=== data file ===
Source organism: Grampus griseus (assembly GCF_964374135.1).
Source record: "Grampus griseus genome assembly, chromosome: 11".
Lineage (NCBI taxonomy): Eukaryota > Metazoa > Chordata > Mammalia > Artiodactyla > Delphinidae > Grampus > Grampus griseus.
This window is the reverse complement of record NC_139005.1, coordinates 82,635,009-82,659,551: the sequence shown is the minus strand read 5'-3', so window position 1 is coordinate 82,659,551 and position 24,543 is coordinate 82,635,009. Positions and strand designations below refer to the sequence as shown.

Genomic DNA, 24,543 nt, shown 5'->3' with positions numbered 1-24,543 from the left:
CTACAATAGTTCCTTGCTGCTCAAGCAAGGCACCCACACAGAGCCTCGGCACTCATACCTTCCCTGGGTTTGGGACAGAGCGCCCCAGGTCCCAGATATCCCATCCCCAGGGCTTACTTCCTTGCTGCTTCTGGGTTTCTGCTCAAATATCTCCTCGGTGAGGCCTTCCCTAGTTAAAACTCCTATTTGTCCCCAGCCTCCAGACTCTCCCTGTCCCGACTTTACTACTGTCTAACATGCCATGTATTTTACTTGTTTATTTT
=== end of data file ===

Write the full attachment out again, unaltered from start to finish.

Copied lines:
Source organism: Grampus griseus (assembly GCF_964374135.1).
Source record: "Grampus griseus genome assembly, chromosome: 11".
Lineage (NCBI taxonomy): Eukaryota > Metazoa > Chordata > Mammalia > Artiodactyla > Delphinidae > Grampus > Grampus griseus.
This window is the reverse complement of record NC_139005.1, coordinates 82,635,009-82,659,551: the sequence shown is the minus strand read 5'-3', so window position 1 is coordinate 82,659,551 and position 24,543 is coordinate 82,635,009. Positions and strand designations below refer to the sequence as shown.

Genomic DNA, 24,543 nt, shown 5'->3' with positions numbered 1-24,543 from the left:
CTACAATAGTTCCTTGCTGCTCAAGCAAGGCACCCACACAGAGCCTCGGCACTCATACCTTCCCTGGGTTTGGGACAGAGCGCCCCAGGTCCCAGATATCCCATCCCCAGGGCTTACTTCCTTGCTGCTTCTGGGTTTCTGCTCAAATATCTCCTCGGTGAGGCCTTCCCTAGTTAAAACTCCTATTTGTCCCCAGCCTCCAGACTCTCCCTGTCCCGACTTTACTACTGTCTAACATGCCATGTATTTTACTTGTTTATTTT